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Pastors' Convention

Over 1350 pastors and church leaders from around the world attended a pastors convention in San Diego last week. The dual National Pastors Convention and the EmergentYS Convention were held at the Town & Country Resort in Fashion Valley. This year, nearly half of the attendees came to participate in the EmergentYS Convention focused on the growing emergent movement in the Christian church.

The emergent movement has been called a reaction against the traditions of mainline Christian churches. The goal of the movement is to deconstruct these traditions and refocus on what it means to live true to scripture. This movement continues to gather followers and influence in America. Brian McLaren, one of the movement's statesmen, was named one of the top 25 most influential evangelical Christians in America, according to the February 7 issue of Time magazine.

At the convention, McLaren and other leaders in the movement taught sessions, such as: "They Like Jesus but Not the Church"; "How to Change Your Church without Killing It"; "The Church in Transition"; and "No Perfect People Allowed: Creating Church Culture for the Postmodern World."

I spoke to a number of local attendees about their thoughts on the mainline church, the emerging church, and what they believed.

"The Christian Church has to sober up. The church in general is in a bit of a drunken arrogant stupor. We feel like we have arrived. Christians have a belief that we are superior to everyone else in our rightness," said Garret Akerson. Akerson, a former youth pastor, lives in Oceanside, where he attends Saddleback Church.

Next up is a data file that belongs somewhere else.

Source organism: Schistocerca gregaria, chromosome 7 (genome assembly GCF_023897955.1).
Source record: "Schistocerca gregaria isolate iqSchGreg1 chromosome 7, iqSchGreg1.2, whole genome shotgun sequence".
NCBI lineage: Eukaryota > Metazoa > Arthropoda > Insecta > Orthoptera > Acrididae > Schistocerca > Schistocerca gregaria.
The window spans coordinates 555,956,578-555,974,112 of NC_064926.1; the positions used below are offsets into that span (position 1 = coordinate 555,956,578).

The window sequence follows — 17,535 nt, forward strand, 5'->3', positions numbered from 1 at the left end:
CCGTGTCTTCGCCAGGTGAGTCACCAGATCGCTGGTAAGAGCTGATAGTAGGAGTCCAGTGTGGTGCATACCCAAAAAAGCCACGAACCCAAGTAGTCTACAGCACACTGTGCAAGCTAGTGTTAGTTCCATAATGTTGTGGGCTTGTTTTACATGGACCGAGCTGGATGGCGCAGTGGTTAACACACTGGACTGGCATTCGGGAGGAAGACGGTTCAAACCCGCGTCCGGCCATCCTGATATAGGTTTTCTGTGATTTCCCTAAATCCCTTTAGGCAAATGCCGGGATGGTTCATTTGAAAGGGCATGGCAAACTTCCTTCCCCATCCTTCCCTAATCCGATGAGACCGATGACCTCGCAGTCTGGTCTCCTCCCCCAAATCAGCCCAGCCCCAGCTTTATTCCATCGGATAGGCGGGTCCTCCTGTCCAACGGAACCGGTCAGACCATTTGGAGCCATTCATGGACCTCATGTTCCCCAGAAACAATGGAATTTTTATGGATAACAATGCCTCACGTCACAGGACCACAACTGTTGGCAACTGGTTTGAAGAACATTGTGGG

"Too many Christians are concerned with heaven and hell," stated Akerson. "It is a lot more important to be like God. My view of hell is that it is not an actual place. There is no lake of fire or partying with the devil. We all are on a journey. If you choose God, you will be with Him. If not, you will cease to exist.

"Scripture is best seen as a case study or story- book; it should not be read like a code book or a science manual," Akerson continued. "The Bible speaks about how God had a relationship with the people. He has been misrepresented by the Christian community. A lot of Christians hold to an Old Testament view, 'God will strike you down' type of attitude."

Matt Mills started an experimental café church. He attended the convention to participate in the discussion regarding the future of the church. "People say they want to reach out to the unbeliever. The vast majority are just spiritual baby-sitting. Their churches end up reaching out to people raised in a Christian environment," said Mills. At Mills's café gatherings, the people don't identify with any religion or church. "They are actually hostile towards church," Mills remarked. "I create an environment for people to interact in a spiritual way. We host community groups for the people that live in the local neighborhood."

I asked Mills what a person has to do to get to heaven. "Heaven is an afterthought. Heaven isn't a 401(k) program where we cash out. Buddhists, Muslims, Jews, agnostics, witches can all be saved. Your religion isn't going to save you. It is your relationship with the ultimate being. Christianity is not what most people think it is. A lot of Christians don't know God. These Christians are the Pharisees that Christ fought against," said Mills. "I believe a person will move toward the Christian ideal of becoming like the nature and essence of Christ. There are ways of moving toward that and moving away from that. I have faith God will do the converting of people. We all are converting to what God is."

Shawn Beaty is the senior pastor at North Hills Church in Oceanside. Pastor Beaty calls North Hills Church a replant. One-and-a-half years ago, North Hills took over an older, traditional church that was once a thriving church that had since dwindled. Forty people started with North Hills, which has since grown to 120.

Beaty considers himself emerging, but still holds to traditional Christian beliefs. "I believe you have to accept Jesus Christ and that He died for our sins." I asked Beaty what happens if someone doesn't accept Jesus. "The Bible leaves that as a mystery. People usually believe [if one doesn't accept Jesus, that leads to] annihilation or eternal torment. I believe that people will perish. [As part of the emerging church], we are okay with not knowing everything. The traditional church has to know."